Has the world learned its lesson?

Now, 80 years since the start of World War II, can we say the world has learned its lesson?

President Reuven Rivlin leads the 2018 March of the Living from Auschwitz to Birkenau (photo credit: YOSSI ZIEGLER)
President Reuven Rivlin leads the 2018 March of the Living from Auschwitz to Birkenau
(photo credit: YOSSI ZIEGLER)
On International Holocaust Remembrance Day, Sunday, January 27, the world marks the struggle against antisemitism and racism. The preface to the UN resolution designating this special day states: “The Holocaust, in which a third of the Jewish people were annihilated, will forever serve as a warning to all mankind against the danger of free hatred, racism and prejudice.”
Now, 80 years since the start of World War II, can we say the world has learned its lesson?
Unfortunately, in recent months we have seen a perilous escalation of violence and antisemitic incidents across the world, including the massacre in October at a Pittsburgh synagogue and other anti-Israel and racist protests.
The European Union issued a joint declaration in 2018 that redefined antisemitisim. However, we do not see how these EU member states have taken upon themselves the responsibility to eradicate this phenomenon. The enforcement authorities in these countries do not implement the existing anti-racism and antisemitism laws in universities, schools, the media and throughout the public sphere.
A recent CNN poll found that one out of every five Europeans justifies antisemitism. A quarter of Europeans believe that Jews have too much influence on their economies and politics. A third think we use the Holocaust to advance our goals. One-fifth of French youth never heard of the Holocaust, while 15% of Poles and 19% of Austrians claim they do not like Jews.
This atmosphere is well felt across Jewish communities. As someone who is in contact with tens of thousands of young people from all over the world, I see and feel fear reaffirming itself in their minds and hearts. Again, Jews are debating whether to remove their kippot when they leave their homes, fearing they will be attacked. Teens are ashamed of their religion and their origin, lest they be marked as different and unwelcome. It does not happen everywhere, but it’s definitely present.
Many ask me why the March of the Living is needed. Why today, 31 years after it began, do we bring together tens of thousands of participants, alongside Holocaust survivors, state leaders, decision makers, influencers and artists, to walk the same path on the same day? My answer is simple: our mission is far from over.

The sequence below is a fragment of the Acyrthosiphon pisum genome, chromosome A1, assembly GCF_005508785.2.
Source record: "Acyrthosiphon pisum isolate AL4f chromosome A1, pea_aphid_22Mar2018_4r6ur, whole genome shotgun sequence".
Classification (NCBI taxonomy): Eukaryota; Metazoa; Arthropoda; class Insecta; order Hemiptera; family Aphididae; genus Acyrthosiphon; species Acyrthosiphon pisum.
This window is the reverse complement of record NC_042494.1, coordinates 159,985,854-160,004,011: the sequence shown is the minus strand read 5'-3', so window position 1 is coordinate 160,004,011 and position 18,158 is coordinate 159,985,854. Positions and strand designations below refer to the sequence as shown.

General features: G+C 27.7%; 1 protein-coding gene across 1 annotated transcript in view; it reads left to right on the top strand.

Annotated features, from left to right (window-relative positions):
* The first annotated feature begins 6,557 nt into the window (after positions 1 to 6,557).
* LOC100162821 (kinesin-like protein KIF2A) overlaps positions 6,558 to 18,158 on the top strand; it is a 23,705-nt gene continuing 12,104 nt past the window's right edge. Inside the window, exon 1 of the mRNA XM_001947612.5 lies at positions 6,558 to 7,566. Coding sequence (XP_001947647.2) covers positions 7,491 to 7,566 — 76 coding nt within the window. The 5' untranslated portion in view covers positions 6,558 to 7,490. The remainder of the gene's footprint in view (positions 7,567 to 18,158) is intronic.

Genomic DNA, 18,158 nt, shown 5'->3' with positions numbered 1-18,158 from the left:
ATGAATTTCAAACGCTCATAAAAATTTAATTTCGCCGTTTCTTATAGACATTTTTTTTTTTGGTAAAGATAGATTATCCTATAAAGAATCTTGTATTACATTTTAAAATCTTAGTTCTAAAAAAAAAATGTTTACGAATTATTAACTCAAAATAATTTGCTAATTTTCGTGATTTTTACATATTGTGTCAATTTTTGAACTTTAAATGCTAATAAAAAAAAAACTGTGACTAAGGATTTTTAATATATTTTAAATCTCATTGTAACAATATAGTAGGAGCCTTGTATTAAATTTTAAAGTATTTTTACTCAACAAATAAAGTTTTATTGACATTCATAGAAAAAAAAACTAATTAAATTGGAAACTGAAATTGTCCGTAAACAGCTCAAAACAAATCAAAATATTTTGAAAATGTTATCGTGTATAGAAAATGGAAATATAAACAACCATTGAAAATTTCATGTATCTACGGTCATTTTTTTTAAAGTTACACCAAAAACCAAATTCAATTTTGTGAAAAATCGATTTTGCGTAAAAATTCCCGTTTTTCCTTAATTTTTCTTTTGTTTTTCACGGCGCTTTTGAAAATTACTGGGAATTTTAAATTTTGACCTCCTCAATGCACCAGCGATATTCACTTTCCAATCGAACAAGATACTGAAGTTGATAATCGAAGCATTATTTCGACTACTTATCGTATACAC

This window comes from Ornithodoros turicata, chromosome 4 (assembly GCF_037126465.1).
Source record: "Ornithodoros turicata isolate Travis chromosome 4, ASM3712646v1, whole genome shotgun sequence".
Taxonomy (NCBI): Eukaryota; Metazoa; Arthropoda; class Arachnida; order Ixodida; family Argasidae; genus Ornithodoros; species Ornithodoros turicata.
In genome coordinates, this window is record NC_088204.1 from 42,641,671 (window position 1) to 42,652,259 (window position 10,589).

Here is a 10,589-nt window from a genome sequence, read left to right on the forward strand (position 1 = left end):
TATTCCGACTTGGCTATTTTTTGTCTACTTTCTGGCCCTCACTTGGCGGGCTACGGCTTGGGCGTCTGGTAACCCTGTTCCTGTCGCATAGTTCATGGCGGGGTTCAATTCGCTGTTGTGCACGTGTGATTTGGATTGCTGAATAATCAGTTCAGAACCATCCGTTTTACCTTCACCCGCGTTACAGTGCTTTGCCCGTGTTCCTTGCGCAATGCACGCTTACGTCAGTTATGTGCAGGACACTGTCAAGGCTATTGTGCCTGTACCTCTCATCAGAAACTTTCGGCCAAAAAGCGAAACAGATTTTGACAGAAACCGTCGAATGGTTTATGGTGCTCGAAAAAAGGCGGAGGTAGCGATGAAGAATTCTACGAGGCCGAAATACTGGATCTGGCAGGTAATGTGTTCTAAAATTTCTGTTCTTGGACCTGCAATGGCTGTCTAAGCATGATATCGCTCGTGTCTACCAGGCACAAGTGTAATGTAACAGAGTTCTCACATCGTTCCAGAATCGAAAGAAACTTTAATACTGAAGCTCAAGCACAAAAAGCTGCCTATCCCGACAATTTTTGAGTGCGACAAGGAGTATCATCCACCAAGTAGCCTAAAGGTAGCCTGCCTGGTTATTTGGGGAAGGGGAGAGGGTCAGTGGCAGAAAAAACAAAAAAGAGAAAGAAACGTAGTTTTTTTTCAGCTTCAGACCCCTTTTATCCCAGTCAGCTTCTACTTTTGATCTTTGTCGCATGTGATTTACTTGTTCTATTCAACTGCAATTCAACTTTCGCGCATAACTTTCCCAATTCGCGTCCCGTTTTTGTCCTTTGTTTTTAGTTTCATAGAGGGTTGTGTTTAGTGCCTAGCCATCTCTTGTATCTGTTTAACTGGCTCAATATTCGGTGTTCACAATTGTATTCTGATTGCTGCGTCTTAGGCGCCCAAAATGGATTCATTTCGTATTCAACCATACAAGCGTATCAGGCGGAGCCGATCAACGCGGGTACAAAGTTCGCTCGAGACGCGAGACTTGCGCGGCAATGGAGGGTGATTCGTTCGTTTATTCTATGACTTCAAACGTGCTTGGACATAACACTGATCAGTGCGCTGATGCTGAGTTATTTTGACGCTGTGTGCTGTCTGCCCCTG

While the number of survivors is dwindling and the voices of xenophobia and Holocaust denial are increasing, one of our most important tasks is to continue passing the torch of memory on to our children. Another task we have set for ourselves is to fight antisemitism and any form of racism. It is our moral duty to those who have experienced the worst crime of all, and continue to fall victim to hatred even today.
In 2018, we said farewell to Simcha (Kazik) Rotem, the last surviving fighter from the Warsaw Ghetto Uprising. We were also parted from Noah Kliger, a journalist and Holocaust survivor who accompanied the March of the Living for 30 years. Their deaths symbolize the hourglass that is running out. Every year, our nation is diminished by our being parted from Holocaust survivors. Every year, I find it more and more difficult to find those who will join us in the march, whose strength is still in their feet. We are not far from the day when the burden of memory will remain entirely on our shoulders.
Nations must take responsibility and root out the perpetrators of hatred before history repeats itself. The most important investment is, first and foremost, in the education of the younger generation. As a man who has spent his entire life in education, I know that you cannot be exposed to the horrors of Auschwitz and remain indifferent. It is impossible to deny the ravages that humanity may be subjected to after a visit to the crematoria.
My hope is that by next year we will be prouder of our actions, and that world leaders will assume greater responsibility and act more vigorously to eradicate the phenomena of hatred and antisemitism. My hope is that we, as collective humanity, will continue to mitigate hatred and violence and that Jews around the world will feel safer than ever. With this hope and message, we will march this year once again between Auschwitz and Birkenau on Holocaust Martyrs' and Heroes' Remembrance Day, accompanied by tens of thousands who also pledge: "Never Again!"
The writer is chairman of the March of the Living.